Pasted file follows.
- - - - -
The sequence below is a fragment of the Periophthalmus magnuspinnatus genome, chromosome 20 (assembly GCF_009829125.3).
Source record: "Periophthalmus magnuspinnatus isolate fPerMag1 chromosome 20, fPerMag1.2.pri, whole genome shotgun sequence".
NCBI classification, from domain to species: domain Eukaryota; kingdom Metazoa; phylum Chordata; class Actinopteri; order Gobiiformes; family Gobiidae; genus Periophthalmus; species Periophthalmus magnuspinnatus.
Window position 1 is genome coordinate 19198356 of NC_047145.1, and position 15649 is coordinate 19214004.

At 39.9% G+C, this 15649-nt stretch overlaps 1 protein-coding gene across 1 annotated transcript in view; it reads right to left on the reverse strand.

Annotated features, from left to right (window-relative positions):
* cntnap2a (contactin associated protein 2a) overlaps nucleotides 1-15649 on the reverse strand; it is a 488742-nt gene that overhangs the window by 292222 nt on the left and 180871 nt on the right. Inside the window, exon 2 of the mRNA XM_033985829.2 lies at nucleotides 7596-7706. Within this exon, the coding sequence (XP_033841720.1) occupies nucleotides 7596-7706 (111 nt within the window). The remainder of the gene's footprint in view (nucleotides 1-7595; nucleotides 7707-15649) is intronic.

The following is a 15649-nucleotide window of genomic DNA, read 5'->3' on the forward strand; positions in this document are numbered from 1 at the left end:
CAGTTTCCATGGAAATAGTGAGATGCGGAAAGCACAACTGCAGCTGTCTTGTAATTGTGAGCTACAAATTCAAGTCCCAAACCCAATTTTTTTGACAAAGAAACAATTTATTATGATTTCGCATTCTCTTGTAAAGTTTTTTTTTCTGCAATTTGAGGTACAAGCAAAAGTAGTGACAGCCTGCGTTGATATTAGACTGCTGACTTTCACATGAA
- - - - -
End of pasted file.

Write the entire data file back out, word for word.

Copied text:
The sequence below is a fragment of the Periophthalmus magnuspinnatus genome, chromosome 20 (assembly GCF_009829125.3).
Source record: "Periophthalmus magnuspinnatus isolate fPerMag1 chromosome 20, fPerMag1.2.pri, whole genome shotgun sequence".
NCBI classification, from domain to species: domain Eukaryota; kingdom Metazoa; phylum Chordata; class Actinopteri; order Gobiiformes; family Gobiidae; genus Periophthalmus; species Periophthalmus magnuspinnatus.
Window position 1 is genome coordinate 19198356 of NC_047145.1, and position 15649 is coordinate 19214004.

At 39.9% G+C, this 15649-nt stretch overlaps 1 protein-coding gene across 1 annotated transcript in view; it reads right to left on the reverse strand.

Annotated features, from left to right (window-relative positions):
* cntnap2a (contactin associated protein 2a) overlaps nucleotides 1-15649 on the reverse strand; it is a 488742-nt gene that overhangs the window by 292222 nt on the left and 180871 nt on the right. Inside the window, exon 2 of the mRNA XM_033985829.2 lies at nucleotides 7596-7706. Within this exon, the coding sequence (XP_033841720.1) occupies nucleotides 7596-7706 (111 nt within the window). The remainder of the gene's footprint in view (nucleotides 1-7595; nucleotides 7707-15649) is intronic.

The following is a 15649-nucleotide window of genomic DNA, read 5'->3' on the forward strand; positions in this document are numbered from 1 at the left end:
CAGTTTCCATGGAAATAGTGAGATGCGGAAAGCACAACTGCAGCTGTCTTGTAATTGTGAGCTACAAATTCAAGTCCCAAACCCAATTTTTTTGACAAAGAAACAATTTATTATGATTTCGCATTCTCTTGTAAAGTTTTTTTTTCTGCAATTTGAGGTACAAGCAAAAGTAGTGACAGCCTGCGTTGATATTAGACTGCTGACTTTCACATGAA